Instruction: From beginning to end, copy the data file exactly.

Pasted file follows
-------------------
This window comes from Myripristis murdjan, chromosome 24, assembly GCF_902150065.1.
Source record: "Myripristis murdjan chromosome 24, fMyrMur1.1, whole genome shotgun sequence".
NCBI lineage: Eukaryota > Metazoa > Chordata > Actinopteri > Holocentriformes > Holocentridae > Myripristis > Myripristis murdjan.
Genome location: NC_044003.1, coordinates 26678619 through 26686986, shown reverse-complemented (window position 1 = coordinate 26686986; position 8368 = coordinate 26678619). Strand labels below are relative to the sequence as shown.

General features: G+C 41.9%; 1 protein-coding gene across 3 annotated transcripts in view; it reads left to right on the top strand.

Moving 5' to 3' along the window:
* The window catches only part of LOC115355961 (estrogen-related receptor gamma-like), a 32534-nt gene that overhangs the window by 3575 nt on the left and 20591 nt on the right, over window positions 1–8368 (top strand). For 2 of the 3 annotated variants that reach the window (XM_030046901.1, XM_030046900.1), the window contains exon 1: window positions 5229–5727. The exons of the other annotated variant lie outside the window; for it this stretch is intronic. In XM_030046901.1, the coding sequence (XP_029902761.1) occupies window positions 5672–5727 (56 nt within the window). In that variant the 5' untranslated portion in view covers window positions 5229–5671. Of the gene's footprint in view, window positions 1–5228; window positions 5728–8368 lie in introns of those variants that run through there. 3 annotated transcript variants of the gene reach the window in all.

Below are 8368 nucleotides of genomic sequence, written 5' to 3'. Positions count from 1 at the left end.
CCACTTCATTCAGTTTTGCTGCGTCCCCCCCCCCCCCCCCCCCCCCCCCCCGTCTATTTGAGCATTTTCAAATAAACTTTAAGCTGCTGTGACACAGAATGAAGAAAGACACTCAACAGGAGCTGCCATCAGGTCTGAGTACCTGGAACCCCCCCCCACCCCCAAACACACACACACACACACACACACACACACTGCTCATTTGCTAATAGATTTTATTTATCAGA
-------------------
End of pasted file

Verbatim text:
This window comes from Myripristis murdjan, chromosome 24, assembly GCF_902150065.1.
Source record: "Myripristis murdjan chromosome 24, fMyrMur1.1, whole genome shotgun sequence".
NCBI lineage: Eukaryota > Metazoa > Chordata > Actinopteri > Holocentriformes > Holocentridae > Myripristis > Myripristis murdjan.
Genome location: NC_044003.1, coordinates 26678619 through 26686986, shown reverse-complemented (window position 1 = coordinate 26686986; position 8368 = coordinate 26678619). Strand labels below are relative to the sequence as shown.

General features: G+C 41.9%; 1 protein-coding gene across 3 annotated transcripts in view; it reads left to right on the top strand.

Moving 5' to 3' along the window:
* The window catches only part of LOC115355961 (estrogen-related receptor gamma-like), a 32534-nt gene that overhangs the window by 3575 nt on the left and 20591 nt on the right, over window positions 1–8368 (top strand). For 2 of the 3 annotated variants that reach the window (XM_030046901.1, XM_030046900.1), the window contains exon 1: window positions 5229–5727. The exons of the other annotated variant lie outside the window; for it this stretch is intronic. In XM_030046901.1, the coding sequence (XP_029902761.1) occupies window positions 5672–5727 (56 nt within the window). In that variant the 5' untranslated portion in view covers window positions 5229–5671. Of the gene's footprint in view, window positions 1–5228; window positions 5728–8368 lie in introns of those variants that run through there. 3 annotated transcript variants of the gene reach the window in all.

Below are 8368 nucleotides of genomic sequence, written 5' to 3'. Positions count from 1 at the left end.
CCACTTCATTCAGTTTTGCTGCGTCCCCCCCCCCCCCCCCCCCCCCCCCCCGTCTATTTGAGCATTTTCAAATAAACTTTAAGCTGCTGTGACACAGAATGAAGAAAGACACTCAACAGGAGCTGCCATCAGGTCTGAGTACCTGGAACCCCCCCCCACCCCCAAACACACACACACACACACACACACACACACTGCTCATTTGCTAATAGATTTTATTTATCAGA